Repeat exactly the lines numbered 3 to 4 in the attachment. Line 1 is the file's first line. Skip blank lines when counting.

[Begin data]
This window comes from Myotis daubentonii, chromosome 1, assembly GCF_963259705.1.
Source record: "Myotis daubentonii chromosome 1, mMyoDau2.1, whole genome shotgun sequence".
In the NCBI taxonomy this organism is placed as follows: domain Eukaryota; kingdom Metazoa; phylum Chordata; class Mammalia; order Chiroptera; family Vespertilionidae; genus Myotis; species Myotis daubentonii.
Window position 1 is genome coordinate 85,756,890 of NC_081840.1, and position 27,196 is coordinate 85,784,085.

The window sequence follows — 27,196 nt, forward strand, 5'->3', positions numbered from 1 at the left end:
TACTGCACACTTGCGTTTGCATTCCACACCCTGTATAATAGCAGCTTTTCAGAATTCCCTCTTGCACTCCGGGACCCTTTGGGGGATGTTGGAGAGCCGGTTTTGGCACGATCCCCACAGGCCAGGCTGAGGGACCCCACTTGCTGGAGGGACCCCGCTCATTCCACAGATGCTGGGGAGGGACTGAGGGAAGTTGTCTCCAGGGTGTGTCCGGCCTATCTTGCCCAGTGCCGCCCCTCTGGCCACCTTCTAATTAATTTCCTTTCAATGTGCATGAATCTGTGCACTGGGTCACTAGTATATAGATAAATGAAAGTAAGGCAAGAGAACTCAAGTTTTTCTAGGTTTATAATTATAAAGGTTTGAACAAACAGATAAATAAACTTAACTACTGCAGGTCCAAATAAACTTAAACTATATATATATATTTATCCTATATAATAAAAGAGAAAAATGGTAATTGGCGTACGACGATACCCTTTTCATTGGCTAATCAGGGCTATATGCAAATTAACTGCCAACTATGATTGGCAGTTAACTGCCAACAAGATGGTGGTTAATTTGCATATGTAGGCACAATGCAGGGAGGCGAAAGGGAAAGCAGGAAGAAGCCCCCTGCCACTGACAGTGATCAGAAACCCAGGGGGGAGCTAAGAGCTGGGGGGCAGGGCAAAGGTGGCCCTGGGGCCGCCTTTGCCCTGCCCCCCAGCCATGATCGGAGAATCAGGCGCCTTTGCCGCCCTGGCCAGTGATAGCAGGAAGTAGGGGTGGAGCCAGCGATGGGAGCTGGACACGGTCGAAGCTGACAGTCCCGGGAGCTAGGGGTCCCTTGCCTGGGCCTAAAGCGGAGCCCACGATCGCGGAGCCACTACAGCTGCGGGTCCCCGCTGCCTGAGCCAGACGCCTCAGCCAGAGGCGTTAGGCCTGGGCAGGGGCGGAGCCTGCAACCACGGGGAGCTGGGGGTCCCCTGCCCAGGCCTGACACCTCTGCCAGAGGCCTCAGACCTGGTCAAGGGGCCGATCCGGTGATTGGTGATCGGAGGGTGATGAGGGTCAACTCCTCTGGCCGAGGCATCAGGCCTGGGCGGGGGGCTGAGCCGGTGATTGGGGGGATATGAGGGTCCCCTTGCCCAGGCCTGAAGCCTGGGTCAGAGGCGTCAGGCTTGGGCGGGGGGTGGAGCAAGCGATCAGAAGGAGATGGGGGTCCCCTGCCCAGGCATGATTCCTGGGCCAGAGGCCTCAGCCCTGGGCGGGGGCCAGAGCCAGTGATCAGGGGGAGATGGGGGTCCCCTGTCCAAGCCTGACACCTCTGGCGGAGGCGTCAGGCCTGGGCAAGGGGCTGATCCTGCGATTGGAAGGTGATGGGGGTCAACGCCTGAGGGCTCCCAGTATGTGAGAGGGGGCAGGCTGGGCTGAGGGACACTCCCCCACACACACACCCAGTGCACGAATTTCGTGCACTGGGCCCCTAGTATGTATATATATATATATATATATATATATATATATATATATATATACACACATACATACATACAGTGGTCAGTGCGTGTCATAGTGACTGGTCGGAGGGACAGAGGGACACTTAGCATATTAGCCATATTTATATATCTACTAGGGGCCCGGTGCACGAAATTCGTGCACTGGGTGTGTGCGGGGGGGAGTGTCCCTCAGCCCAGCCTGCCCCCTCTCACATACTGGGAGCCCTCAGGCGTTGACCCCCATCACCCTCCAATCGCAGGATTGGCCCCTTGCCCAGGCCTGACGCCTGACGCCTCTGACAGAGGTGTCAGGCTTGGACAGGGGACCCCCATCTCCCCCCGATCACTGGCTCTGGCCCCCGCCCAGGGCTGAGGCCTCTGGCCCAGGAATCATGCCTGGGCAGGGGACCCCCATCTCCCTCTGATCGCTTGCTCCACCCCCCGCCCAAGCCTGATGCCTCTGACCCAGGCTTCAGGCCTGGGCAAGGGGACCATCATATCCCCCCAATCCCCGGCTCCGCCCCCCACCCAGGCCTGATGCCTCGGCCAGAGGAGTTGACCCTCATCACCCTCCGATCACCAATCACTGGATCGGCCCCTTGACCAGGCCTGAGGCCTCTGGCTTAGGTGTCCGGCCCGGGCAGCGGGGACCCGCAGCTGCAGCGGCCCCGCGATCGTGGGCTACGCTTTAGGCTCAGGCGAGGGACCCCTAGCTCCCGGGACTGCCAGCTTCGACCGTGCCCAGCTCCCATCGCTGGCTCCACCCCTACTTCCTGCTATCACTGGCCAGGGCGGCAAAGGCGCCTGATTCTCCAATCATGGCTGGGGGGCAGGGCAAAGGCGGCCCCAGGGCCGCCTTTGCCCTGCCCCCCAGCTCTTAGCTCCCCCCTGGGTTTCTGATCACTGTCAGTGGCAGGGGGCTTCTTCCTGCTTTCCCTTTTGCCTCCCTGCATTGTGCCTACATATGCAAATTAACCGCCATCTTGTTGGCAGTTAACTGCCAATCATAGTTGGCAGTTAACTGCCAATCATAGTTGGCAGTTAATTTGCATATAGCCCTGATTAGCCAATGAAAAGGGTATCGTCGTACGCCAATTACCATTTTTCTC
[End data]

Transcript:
In the NCBI taxonomy this organism is placed as follows: domain Eukaryota; kingdom Metazoa; phylum Chordata; class Mammalia; order Chiroptera; family Vespertilionidae; genus Myotis; species Myotis daubentonii.
Window position 1 is genome coordinate 85,756,890 of NC_081840.1, and position 27,196 is coordinate 85,784,085.